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Sunday
May132007

SOA and Controls go to the movies

The movies have a long history of exciting people with impossible control systems. The first year Star Trek was on the air, the set received visits from all the automatic door manufacturers. They all wanted to know how they got the doors to open so well, so quickly. All left disappointed after finding the secret was stage hands. Behind the set. With levers.

A few summers back, the big Tom Cruise hit was Minority Report, set in the near future. Cruise's character flees while being tracked by a high-tech police station. As he runs down the street, each store and each bar he passes scans his retinas, and displays an ad just for him. Comely maidens call him by name, and beckon him to try on some pants, to have a Guinness, to buy the next volume in a series, or even how he liked his last purchase. Meanwhile his pursuers are tracking requests for his identity. Colin Farrel’s character asks “Where are these stores in this order”. Fifth Street someone replies, and the squad cars are off.

Maybe I’m weird, but I think about the system architectures of the movies. And this movie struck me not as far out but as something that with a few assumptions, and proper attention to a service oriented architecture (SOA), one could build with off-the-shelf parts today. Here are the surfaces and the XML pay loads.

  • Generic intelligent camera systems. Each camera watches the street and attempts to capture an iris scan. When it does so, it transmits a BIAS message to the company Customer Relationship Manager (CRM) and then tracks the person whose image it acquired until it is lost in the crowd
<CamId><TimeStamp><BIAS Payload>
  • CRM Server at corporate HQ contacts government biometric database for a match on the BIAS package it has received from the camera.
<CompanyId><TranId><BIAS Payload>
  • Government biometric database responds with a match while logging request for billing and, in this case, police tracking. The Identity that matches the BIAS packet is returned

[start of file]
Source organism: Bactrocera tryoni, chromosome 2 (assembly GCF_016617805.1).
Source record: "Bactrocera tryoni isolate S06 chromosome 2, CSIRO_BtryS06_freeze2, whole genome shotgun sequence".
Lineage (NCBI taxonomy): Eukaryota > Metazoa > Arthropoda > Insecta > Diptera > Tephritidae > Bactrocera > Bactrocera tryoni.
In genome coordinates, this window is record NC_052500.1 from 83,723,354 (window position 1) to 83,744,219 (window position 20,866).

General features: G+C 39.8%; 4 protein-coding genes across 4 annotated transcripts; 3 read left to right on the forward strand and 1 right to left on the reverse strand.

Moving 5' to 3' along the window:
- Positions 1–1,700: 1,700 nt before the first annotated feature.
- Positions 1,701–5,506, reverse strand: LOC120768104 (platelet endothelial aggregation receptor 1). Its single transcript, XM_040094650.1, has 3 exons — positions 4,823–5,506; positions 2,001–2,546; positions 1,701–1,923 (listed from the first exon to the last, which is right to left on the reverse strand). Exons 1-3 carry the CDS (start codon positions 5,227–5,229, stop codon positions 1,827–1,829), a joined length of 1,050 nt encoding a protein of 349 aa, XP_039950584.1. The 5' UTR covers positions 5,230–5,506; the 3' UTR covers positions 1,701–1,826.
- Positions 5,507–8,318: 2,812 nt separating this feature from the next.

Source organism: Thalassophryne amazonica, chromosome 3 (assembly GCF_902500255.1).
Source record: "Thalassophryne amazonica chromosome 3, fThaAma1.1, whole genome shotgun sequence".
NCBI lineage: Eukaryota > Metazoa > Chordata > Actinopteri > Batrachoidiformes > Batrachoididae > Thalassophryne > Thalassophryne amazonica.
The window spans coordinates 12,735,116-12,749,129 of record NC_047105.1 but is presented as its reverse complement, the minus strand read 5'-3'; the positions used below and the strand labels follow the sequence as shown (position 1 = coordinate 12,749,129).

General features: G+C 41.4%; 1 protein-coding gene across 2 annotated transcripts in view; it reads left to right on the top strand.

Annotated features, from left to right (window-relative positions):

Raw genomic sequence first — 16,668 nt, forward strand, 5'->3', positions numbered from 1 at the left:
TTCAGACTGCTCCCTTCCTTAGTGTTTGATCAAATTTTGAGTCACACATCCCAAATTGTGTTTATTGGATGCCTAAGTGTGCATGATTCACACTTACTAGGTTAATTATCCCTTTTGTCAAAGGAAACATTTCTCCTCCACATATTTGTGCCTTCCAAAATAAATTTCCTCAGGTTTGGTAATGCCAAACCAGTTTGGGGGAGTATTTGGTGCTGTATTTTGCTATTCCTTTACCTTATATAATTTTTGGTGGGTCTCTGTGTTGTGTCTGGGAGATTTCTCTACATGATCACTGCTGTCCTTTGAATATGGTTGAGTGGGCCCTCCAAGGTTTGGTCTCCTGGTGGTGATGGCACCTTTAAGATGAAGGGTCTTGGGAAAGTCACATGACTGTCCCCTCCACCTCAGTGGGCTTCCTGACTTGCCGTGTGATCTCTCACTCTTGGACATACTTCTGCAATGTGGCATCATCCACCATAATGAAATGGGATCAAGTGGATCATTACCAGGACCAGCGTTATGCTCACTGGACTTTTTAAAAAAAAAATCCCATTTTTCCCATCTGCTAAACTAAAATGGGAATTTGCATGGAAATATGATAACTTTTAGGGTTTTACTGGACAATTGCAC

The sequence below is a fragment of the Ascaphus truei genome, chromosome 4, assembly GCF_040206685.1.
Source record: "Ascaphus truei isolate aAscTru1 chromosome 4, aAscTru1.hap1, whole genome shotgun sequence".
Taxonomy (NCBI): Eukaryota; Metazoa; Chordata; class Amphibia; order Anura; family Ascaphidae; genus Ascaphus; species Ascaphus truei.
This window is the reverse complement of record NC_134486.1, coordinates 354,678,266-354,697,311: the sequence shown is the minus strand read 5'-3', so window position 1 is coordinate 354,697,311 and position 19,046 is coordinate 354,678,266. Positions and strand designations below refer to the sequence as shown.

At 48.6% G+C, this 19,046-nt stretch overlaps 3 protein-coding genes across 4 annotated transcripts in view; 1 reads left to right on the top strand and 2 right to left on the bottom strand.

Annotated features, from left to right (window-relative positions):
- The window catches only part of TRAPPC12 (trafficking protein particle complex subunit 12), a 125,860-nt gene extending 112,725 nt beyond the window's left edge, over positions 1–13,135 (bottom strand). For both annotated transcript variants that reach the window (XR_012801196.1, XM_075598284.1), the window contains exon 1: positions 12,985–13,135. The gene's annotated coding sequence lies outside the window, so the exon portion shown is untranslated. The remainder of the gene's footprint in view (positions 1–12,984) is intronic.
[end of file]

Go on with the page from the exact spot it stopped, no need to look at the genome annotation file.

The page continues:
<TranId><SSN><FirstName><LastName>
  • CRM Server looks in customer databases, selects type of ad, and sends request with personalization information to Ad server
<AdRequest><PersonalizationData><CamId><TimeStamp>
  • Ad Server generates custom ad, contacts Camera, and requests if it still knows where the person whose ID was captured at a certain time is.
<TranId><TimeStamp><Location>
  • If the Camera is still tracking the person, it sends back to the Ad Server a geo-tagged location. Otherwise it sends back some sort of negative acknowledgement.
<TranId><GeoRSS>
  • Ad Server selects holo-projector based upon reported current location and transmits ad. With Ad successfully delivered, Ad Server notifies CRM system for bill-back purposes.
<TranId><AdName><DeliveryTime>

Simple. Each system works well within the parameters of what you could do today. Just a series of minor upgrades. None of the systems require deep knowledge of the process of any of the others. And any of the components can be outsourced without changing the interface.

This is what interfaces for the enterprise require.

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References (2)

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  • Related
    Related: OASIS BIAS
    Biometric Identity Assurance Services (BIAS) Integration
  • Related
    Related: GEORSS
    location is described in an interoperable manner so that applications can request, aggregate, share and map geographically tagged feeds

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